This program is lightweight and responsive. It loads and quits very quickly, and it is also able to handle large files. For beginners, there is no sight of daunting sliders and parameters to scare you away, no matter you are here to trim and merge audios, or make a spectral analysis for phonetic studies. For advanced users, Ocenaudio excels at quick audio editing and processing work, especially when you are not in the mood to open a full DAW for a simple task.
An instance of quick editing is the multi-selection feature. In this program, you can select multiple silent parts indicated by the wave, and hit Delete to quickly cut them all at once. This is a time saver if you are editing podcasts or interviews that have many pauses and silent sections.
The best part about Ocenaudio is the ability to apply effects and filters with real-time preview. Thanks to that, you can make timely adjustments and listen to the outcome simultaneously. Here is another smart move: it automatically creates a backup of your audio file, so that you don't need to worry about destructive editing.
Other handy features include iPhone ringtone support, VST plug-ins, insert digital noise, edit MP3 metadata, etc. In short, you can use it as a simplified alternative to Cool Edit.
Supported OS: Windows
- Free and lightweight.
- Real time preview and ASIO support.
- No Mac version currently.
- The interface is archaic, and the interaction is less intuitive if you are from the Cool Edit world.
- You might need to download and install additional codec when exporting mp3 files.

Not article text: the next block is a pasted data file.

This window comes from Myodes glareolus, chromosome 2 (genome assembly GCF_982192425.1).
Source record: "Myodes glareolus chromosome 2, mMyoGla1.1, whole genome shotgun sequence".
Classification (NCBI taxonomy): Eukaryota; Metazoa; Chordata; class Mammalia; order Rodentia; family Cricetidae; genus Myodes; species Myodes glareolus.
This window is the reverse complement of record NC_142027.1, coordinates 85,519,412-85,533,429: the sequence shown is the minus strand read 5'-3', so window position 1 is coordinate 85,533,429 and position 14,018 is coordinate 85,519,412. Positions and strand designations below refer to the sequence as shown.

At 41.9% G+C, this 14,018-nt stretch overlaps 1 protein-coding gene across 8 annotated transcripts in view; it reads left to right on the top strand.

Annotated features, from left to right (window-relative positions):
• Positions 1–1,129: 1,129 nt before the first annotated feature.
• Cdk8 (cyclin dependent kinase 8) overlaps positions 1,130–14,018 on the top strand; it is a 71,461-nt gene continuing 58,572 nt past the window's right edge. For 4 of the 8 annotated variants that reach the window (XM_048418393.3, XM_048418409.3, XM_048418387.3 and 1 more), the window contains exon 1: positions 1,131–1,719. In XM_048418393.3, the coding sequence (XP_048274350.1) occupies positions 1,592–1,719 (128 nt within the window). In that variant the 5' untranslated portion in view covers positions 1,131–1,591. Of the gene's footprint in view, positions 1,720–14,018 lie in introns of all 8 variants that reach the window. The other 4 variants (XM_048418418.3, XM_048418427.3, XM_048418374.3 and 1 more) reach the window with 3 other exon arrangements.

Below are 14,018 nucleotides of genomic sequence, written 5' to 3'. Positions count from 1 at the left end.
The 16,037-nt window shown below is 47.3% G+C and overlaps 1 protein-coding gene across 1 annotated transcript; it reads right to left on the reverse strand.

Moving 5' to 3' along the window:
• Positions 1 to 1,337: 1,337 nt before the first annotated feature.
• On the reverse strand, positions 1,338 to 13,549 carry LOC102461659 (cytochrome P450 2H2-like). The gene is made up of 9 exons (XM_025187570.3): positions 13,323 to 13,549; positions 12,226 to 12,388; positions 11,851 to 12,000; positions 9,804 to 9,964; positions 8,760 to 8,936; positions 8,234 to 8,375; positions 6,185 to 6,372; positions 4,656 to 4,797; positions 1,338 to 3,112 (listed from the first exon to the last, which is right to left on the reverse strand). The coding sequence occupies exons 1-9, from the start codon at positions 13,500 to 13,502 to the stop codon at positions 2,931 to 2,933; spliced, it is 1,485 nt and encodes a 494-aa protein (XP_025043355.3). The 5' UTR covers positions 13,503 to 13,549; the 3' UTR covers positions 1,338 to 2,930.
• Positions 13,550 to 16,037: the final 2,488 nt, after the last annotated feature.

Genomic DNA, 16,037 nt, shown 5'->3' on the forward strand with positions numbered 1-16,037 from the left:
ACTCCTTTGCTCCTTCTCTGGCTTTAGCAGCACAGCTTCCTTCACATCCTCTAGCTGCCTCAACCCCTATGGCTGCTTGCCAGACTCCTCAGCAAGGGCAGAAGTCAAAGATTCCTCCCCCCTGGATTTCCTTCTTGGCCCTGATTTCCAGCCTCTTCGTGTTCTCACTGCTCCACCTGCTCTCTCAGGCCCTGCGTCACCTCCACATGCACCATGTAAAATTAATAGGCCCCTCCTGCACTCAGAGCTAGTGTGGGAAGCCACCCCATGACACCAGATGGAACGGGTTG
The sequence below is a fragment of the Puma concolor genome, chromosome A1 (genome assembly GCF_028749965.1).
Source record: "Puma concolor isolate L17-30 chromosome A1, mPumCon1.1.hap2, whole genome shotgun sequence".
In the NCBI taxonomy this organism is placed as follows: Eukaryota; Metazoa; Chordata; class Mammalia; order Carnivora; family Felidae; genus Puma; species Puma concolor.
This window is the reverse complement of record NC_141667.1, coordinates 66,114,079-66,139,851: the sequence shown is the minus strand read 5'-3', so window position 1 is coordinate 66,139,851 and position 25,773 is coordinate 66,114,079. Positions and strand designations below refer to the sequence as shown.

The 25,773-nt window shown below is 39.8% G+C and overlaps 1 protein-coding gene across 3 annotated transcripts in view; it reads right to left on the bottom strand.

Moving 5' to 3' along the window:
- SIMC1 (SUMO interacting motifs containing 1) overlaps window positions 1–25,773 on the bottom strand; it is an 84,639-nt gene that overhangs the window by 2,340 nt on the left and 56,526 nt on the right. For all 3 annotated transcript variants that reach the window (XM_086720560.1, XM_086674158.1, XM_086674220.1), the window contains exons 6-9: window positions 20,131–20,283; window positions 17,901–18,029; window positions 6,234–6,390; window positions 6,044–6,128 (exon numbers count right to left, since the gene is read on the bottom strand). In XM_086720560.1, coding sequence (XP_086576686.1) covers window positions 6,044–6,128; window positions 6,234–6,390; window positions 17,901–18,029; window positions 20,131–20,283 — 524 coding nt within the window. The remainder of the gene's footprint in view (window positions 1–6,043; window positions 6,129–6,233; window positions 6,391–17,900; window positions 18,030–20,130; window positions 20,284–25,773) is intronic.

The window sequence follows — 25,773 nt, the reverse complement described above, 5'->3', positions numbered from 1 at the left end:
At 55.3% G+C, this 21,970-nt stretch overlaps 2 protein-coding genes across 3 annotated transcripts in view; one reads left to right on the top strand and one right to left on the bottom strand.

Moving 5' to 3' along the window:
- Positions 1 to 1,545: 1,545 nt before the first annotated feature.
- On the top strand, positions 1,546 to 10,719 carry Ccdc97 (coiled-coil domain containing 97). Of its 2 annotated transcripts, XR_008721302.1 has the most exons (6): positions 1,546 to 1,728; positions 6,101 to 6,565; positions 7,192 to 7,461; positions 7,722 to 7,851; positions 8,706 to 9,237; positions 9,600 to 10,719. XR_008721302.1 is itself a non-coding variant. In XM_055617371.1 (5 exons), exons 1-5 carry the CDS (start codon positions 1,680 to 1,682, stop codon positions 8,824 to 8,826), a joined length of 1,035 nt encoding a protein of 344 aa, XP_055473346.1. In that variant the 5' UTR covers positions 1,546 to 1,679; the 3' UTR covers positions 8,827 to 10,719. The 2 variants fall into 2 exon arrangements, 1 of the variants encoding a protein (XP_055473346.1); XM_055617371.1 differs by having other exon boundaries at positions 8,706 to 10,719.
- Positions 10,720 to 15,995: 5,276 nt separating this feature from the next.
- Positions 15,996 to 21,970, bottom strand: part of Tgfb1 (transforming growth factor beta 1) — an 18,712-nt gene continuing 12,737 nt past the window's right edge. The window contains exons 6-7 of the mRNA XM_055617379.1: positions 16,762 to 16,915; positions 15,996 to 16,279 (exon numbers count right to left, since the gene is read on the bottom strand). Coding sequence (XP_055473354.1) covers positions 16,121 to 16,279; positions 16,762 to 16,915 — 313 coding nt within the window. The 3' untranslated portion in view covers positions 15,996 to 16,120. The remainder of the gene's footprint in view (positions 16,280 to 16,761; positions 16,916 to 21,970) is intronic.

Wavosaur is a portable audio editor with the mere size of 1MB, lightweight enough that you can put it in a memory stick and edit audio on the go. Despite an interface that makes Wavosaur a dinosaur (pun intended) among other choices, this program is still a fully featured audio editor that supports VST plugins, ASIO driver and multichannel files. You can find the VST plug-ins on their site, ranging from VST compressor, limiter and equalizer to reverb, autotune, and chorus tools.
If you are not familiar with all those acoustic theories to navigate around VST, you can simply use Wavosaur as a basic mp3 cutter and editor. You can convert audio file format, crop out unwanted parts, normalize audio, or use the envelope tool to manipulate volume. Same as Ocenaudio, Wavosaur also supports real-time effect processing. You can hear the difference instantly.
Supported OS: Windows, Mac, iOS, Android
Price: $24.9 Standard Version | $34.9 Master Version
- Wide choice of cleanup tools to enhance your audio recordings.
- Ready-to-use iPhone ringtone templates.
- Support CD input and burning.
- Only works with a single audio track (though you can batch process multiple single tracks), no multi-track editor.
- Could be inefficient if you have huge piles of audio pieces to work with.